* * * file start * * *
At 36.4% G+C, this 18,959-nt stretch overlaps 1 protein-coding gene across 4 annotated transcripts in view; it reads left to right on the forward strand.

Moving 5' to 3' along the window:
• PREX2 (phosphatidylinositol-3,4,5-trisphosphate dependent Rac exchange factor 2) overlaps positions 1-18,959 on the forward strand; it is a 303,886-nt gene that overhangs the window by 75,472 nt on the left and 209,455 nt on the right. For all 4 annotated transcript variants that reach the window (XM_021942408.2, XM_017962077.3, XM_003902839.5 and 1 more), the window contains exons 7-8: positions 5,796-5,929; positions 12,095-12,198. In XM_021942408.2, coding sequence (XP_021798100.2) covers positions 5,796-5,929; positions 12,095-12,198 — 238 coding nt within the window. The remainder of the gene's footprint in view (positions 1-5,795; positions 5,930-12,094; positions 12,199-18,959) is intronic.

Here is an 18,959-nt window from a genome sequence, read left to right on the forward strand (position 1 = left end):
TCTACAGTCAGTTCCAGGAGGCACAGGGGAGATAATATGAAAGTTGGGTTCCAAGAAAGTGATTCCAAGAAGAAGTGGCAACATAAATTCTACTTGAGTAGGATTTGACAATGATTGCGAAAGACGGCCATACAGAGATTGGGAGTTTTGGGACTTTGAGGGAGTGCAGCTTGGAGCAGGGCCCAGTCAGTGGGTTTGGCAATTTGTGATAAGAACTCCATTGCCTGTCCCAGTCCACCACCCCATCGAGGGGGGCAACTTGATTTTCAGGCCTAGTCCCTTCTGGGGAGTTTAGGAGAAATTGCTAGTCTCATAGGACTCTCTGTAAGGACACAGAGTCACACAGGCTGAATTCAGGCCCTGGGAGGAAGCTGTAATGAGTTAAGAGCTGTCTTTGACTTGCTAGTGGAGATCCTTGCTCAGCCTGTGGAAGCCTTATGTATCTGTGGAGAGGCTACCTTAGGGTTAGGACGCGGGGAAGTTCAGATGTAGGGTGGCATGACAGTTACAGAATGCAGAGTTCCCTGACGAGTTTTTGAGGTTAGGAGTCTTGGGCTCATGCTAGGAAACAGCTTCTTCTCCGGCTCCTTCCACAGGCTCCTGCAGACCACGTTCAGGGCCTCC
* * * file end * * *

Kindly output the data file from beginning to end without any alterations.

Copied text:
At 36.4% G+C, this 18,959-nt stretch overlaps 1 protein-coding gene across 4 annotated transcripts in view; it reads left to right on the forward strand.

Moving 5' to 3' along the window:
• PREX2 (phosphatidylinositol-3,4,5-trisphosphate dependent Rac exchange factor 2) overlaps positions 1-18,959 on the forward strand; it is a 303,886-nt gene that overhangs the window by 75,472 nt on the left and 209,455 nt on the right. For all 4 annotated transcript variants that reach the window (XM_021942408.2, XM_017962077.3, XM_003902839.5 and 1 more), the window contains exons 7-8: positions 5,796-5,929; positions 12,095-12,198. In XM_021942408.2, coding sequence (XP_021798100.2) covers positions 5,796-5,929; positions 12,095-12,198 — 238 coding nt within the window. The remainder of the gene's footprint in view (positions 1-5,795; positions 5,930-12,094; positions 12,199-18,959) is intronic.

Here is an 18,959-nt window from a genome sequence, read left to right on the forward strand (position 1 = left end):
TCTACAGTCAGTTCCAGGAGGCACAGGGGAGATAATATGAAAGTTGGGTTCCAAGAAAGTGATTCCAAGAAGAAGTGGCAACATAAATTCTACTTGAGTAGGATTTGACAATGATTGCGAAAGACGGCCATACAGAGATTGGGAGTTTTGGGACTTTGAGGGAGTGCAGCTTGGAGCAGGGCCCAGTCAGTGGGTTTGGCAATTTGTGATAAGAACTCCATTGCCTGTCCCAGTCCACCACCCCATCGAGGGGGGCAACTTGATTTTCAGGCCTAGTCCCTTCTGGGGAGTTTAGGAGAAATTGCTAGTCTCATAGGACTCTCTGTAAGGACACAGAGTCACACAGGCTGAATTCAGGCCCTGGGAGGAAGCTGTAATGAGTTAAGAGCTGTCTTTGACTTGCTAGTGGAGATCCTTGCTCAGCCTGTGGAAGCCTTATGTATCTGTGGAGAGGCTACCTTAGGGTTAGGACGCGGGGAAGTTCAGATGTAGGGTGGCATGACAGTTACAGAATGCAGAGTTCCCTGACGAGTTTTTGAGGTTAGGAGTCTTGGGCTCATGCTAGGAAACAGCTTCTTCTCCGGCTCCTTCCACAGGCTCCTGCAGACCACGTTCAGGGCCTCC